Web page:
their opponents.

A lack of support isn’t a distinctly Canadian problem. The Maple Leafs have the highest TV viewership in the NHL and, according to Forbes, the second best fans in the league. Last year’s deplorable Stanley Cup riots in Vancouver prove that Canucks (and not just the NHL team-variety) can get as worked up about sports as anybody else.

Dedicated fandom isn’t restricted to professional sports teams either. At the university level, Queen’s University — just over one-quarter the size of U of T — averages approximately three times the turnout that the Varsity Blues do. “If you go to a Queen’s game, almost the entire school is there,” notes alumna Reid.

Perhaps school spirit really is only “inflamed by sporting events … where the outcome has little bearing on the relative worth of an institution.” Ultimately, why should anyone care about the state of school spirit?

Maybe for the money. According to Forbes,  the Texas Longhorns football program was valued at over $100 million in 2011. To put that number into context, two years of football ticket sales at the University of Texas would have more than paid for the construction of our roughly $60 million Varsity Stadium.

And while U of T may never have enough interest in sporting events that a single team could fund the entire university athletics program, as Penn State’s football program does, not all of the benefits are financial.

The quality of a university’s faculty and student body are also helped by strong school spirit, according to a research paper by Xian Yuhao and Liang Jie of Southwest Jiaotong University.

“When you walk off this campus, why should you continue to care about your university?” asks Barbara Dick, assistant vice-president of alumni relations. “Obviously you care about your university’s reputation … so that the value of your degree will show true.”

Dick points to the large number of alumni who donate time and money to the university once they graduate. “You’re not going to [volunteer and donate] as a graduate if you don’t feel that [sense of spirit].”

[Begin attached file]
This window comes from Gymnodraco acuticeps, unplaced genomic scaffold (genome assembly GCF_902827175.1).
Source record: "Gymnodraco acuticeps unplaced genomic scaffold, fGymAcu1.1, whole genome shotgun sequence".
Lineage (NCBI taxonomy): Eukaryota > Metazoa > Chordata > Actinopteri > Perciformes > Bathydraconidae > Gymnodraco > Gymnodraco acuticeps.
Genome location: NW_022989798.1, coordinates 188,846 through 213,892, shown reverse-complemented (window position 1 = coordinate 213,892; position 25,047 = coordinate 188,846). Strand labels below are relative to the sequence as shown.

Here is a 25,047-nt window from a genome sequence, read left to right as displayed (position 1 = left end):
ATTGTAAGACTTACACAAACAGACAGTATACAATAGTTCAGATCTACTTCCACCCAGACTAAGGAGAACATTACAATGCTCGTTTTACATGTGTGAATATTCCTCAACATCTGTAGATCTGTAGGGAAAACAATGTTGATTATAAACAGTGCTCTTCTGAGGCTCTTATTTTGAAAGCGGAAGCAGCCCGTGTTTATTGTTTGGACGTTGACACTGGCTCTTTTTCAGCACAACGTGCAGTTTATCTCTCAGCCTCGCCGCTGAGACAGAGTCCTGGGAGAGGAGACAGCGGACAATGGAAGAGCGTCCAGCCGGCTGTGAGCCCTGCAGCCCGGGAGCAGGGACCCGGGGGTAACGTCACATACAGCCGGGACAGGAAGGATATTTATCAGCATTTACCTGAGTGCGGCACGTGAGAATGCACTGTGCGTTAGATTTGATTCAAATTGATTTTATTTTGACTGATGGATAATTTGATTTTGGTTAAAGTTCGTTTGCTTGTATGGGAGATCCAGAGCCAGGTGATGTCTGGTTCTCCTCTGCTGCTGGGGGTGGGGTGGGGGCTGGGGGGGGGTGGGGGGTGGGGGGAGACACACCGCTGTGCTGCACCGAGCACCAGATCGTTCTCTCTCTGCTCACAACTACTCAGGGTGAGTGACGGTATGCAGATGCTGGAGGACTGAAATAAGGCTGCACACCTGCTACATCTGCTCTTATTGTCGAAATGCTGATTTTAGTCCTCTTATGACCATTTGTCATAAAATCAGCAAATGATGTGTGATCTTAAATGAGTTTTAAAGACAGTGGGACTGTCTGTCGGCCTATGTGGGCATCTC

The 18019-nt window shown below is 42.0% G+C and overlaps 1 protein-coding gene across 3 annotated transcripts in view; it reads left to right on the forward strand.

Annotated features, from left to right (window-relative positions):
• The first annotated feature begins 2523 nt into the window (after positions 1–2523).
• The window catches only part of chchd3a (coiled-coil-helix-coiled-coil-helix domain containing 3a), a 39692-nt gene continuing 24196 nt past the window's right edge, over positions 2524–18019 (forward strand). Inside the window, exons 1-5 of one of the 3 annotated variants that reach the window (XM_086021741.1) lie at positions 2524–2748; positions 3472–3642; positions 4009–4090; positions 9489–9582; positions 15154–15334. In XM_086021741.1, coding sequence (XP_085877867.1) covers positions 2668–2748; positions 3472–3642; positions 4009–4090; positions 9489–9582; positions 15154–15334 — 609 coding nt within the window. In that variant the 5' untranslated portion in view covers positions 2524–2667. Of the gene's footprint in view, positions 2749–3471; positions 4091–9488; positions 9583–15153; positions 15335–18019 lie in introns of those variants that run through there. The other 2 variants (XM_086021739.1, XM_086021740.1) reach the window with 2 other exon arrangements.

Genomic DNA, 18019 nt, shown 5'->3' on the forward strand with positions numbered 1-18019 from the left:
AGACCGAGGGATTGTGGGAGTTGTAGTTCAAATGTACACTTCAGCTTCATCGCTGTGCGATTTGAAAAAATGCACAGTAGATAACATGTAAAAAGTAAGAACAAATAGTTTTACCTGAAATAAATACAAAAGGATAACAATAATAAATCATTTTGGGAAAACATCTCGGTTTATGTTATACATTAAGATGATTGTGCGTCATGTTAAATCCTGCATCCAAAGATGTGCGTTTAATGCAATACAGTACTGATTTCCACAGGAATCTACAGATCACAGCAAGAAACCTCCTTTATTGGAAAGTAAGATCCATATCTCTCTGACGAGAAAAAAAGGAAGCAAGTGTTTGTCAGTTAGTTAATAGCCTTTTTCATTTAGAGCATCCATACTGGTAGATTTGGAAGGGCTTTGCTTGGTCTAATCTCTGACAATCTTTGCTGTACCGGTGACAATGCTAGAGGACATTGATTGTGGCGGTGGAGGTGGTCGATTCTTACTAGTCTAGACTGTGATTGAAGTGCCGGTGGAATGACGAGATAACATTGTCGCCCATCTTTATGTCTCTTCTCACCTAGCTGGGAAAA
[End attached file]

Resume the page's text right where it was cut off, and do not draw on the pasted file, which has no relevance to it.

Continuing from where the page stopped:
There are numerous reasons to want more school spirit. If Xian and Liang are correct, the value of our degrees will increase. What’s more, the profitability of the university could increase, and sports games could be filled with fun and shenanigans. A strong school spirit could also build a greater sense of affiliation with a large community of alumni on whom we can depend to share our sense of pride.

Students are responsible for school spirit; we create the spirit of our university. The Varsity Blues marketing department can continue to campaign to get students screaming in the stands. It will all be to no avail, however, if students choose not to participate. If 10,000 of us showed up to support the Blues at their home games, we could really give Queen’s a run for their money.

Attendance at Varsity Blues games is only one way to show pride in being a student at U of T, but it’s an important one. “Sports can play a very important role in creating a shared sense of identity, which I don’t think we necessarily have when we are part of a college or a faculty,” suggests Salgado.

“I think that if students seek opportunities to belong to something that is university-wide … they can start to get a sense of belonging to something bigger.”